The Yorkshire Dales is one of the more beautiful parts of the UK. Easily accessed from the cities of Leeds and Bradford, you can stay in one of these cities and drive into the Dales, or stay in one of the smaller towns closer or in the Dales at one of the many Hotels, B&Bs or hostels.
It can also be reached from many locations in the North of England if you are making a trip to the North. Manchester, Liverpool, Newcastle, York, Durham are all within a 3 hour drive.
The Dales are located in the centre of the country in the Pennine hills between Kendal and Lancaster on the west and Harrogate and Darlington on the east to the west of the A1 road.
Some of the more well known places to visit are Burnsall, Grassington, Malham, Kettlewell, Aysgarth, Hawes, Garsdale, Dent, Ribblehead and Horton in Ribblesdale. All of these will have somewhere to stay, have a pint or pub lunch, or use as a walking base.
The Dales are a system of valleys usually with rivers having formed them, or some glacier formed in the ice ages, with Wharfedale, Nidderdale, Swaledale, Ribblesdale and Wensleydale being some of the better known.
The Dales are a great location for walking – either hill walking or river walks or a combination and have a number of long distance paths going through them such as the Dales Way, the Pennine Way and the Coast to Coast walk. There are also many shorter walks you can try. If you want a challenge there is the 3 Peaks Walk where you walk a circuit of the Ingleborough, Whernside and Pen-y-ghent 700 metre hills on a 24 mile walk. If you achieve the walk within 12 hours you will receive a certificate.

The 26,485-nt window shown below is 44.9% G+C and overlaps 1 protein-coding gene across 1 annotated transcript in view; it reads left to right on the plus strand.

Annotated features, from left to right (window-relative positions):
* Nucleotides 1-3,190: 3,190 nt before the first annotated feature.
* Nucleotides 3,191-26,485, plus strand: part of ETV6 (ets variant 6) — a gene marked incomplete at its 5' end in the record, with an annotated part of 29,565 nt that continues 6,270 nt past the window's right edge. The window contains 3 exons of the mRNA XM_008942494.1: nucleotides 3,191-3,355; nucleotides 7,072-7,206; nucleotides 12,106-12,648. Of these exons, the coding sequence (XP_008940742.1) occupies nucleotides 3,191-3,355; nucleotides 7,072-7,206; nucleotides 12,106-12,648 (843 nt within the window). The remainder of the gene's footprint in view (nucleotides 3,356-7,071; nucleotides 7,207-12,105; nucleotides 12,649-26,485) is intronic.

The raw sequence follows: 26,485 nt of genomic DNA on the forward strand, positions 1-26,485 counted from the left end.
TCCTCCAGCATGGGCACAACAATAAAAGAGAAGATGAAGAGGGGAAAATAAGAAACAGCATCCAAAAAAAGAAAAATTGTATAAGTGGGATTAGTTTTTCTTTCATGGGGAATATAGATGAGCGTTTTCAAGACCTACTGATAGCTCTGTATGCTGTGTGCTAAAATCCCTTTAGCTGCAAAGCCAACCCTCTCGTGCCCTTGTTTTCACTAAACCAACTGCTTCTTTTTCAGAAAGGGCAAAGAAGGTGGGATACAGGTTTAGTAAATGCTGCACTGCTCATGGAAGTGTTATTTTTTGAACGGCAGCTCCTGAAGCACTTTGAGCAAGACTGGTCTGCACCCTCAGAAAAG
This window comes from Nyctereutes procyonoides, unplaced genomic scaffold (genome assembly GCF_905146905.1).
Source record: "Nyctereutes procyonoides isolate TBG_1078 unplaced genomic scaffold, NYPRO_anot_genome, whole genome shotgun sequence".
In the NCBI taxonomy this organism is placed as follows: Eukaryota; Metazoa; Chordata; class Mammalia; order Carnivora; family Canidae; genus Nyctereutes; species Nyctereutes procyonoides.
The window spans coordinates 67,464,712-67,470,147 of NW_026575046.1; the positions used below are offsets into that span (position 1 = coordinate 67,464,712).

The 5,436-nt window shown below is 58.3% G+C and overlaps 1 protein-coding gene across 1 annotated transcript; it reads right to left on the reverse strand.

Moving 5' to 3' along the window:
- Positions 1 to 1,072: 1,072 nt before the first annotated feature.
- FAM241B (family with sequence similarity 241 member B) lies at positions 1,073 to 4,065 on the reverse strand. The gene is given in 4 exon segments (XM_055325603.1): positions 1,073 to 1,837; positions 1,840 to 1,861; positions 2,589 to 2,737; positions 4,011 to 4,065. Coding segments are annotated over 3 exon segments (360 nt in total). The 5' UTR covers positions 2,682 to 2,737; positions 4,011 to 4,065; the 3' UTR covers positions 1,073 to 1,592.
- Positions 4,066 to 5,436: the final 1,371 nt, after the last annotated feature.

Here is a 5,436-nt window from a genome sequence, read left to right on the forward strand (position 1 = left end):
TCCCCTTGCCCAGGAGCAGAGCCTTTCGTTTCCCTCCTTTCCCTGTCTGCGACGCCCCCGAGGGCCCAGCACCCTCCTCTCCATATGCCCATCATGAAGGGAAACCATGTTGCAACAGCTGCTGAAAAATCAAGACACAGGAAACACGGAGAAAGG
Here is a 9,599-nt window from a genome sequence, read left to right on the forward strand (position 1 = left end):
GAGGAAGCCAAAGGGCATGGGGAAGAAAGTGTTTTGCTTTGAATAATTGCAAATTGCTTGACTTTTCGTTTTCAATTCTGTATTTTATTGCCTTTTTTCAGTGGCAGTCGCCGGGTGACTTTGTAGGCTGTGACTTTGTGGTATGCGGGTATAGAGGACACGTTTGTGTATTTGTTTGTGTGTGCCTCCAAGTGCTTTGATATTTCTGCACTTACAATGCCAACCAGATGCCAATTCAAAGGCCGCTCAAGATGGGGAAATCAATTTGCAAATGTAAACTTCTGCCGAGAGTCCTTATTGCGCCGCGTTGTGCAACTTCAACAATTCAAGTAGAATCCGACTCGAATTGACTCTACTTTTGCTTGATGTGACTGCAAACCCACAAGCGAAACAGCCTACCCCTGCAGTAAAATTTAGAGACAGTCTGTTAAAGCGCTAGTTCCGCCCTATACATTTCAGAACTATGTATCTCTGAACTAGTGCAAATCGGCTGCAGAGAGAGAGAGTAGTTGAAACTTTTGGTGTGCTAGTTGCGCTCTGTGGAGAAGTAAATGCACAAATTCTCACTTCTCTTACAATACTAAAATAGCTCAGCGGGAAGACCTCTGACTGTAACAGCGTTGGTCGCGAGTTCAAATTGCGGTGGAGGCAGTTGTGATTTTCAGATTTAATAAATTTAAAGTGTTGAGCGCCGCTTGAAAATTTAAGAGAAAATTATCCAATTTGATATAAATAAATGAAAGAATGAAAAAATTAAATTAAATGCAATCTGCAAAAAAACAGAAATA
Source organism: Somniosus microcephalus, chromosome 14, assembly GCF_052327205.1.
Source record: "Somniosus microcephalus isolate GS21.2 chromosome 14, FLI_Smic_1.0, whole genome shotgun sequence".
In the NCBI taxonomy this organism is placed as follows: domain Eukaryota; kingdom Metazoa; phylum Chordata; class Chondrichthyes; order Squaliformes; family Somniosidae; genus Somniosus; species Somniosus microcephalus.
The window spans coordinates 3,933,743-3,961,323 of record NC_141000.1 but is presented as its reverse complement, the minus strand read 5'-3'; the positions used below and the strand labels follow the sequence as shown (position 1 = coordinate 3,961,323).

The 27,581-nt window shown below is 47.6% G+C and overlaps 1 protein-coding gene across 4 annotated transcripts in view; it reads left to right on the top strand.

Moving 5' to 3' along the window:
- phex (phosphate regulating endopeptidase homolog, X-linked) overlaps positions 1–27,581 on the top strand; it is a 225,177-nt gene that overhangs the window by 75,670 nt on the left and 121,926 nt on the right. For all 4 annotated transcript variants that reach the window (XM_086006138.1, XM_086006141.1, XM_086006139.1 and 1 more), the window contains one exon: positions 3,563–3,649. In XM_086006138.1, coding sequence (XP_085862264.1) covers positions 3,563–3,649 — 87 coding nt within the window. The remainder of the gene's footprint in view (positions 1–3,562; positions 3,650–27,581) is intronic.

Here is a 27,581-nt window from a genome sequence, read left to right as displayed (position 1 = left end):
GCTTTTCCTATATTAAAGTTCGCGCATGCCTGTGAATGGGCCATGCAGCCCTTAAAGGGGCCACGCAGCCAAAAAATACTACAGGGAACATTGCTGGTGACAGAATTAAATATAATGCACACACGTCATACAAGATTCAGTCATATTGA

Some of the trails are suitable for mountain biking, there are green lanes for trail bike riding, and the smaller roads of the area are pleasant for road biking and motorcycling. There is also canoeing on some of the larger rivers.
The landscape is very green, with farm land at lower altitudes and then as you get higher moorland. Sheep farming is very common and the area is typified by dry stone walls surrounding fields of livestock.
There are some great campsites in the area – these can range from full facilities to more basic locations where you will be roughing it as you walk through.
The area has many limestone features, from the awesome Malham Cove to look over – don’t get too close to the edge! and the nearby Gordale Scar to climb up. There are limestone caves to explore, such as Gaping Gill pot where you are lowered into a cavern, Ingleborough Cave, Stump Cross Caverns and the White Scar Caves.
Moorland walks can be taken in company on the more well known paths or you can seek isolation by walking smaller tracks at less busy times. In good weather the moors are fabulous, in bad they can be quite grim, but an experience nevertheless. Bring your camera – there will be some great landscape photography opportunities.
The Settle Carlisle railway passes through the west side of the Dales and you can stop at a number of stations in the Dales, getting off to walk or visit a pub, or use to walk into a B&B to stay at if you have time. The route travels through some beautiful Dales scenery and the Ribblehead viaduct is a very impressive man made construction to see. It’s best to get off the train at Ribblehead and walk to the viaduct for the best views, and there is a pub close by for a pint and lunch before you get back on the train.
For the more adventurous, there are many climbing routes in the area, you can skydive, or take on high wire adventure courses in nearby Bedale.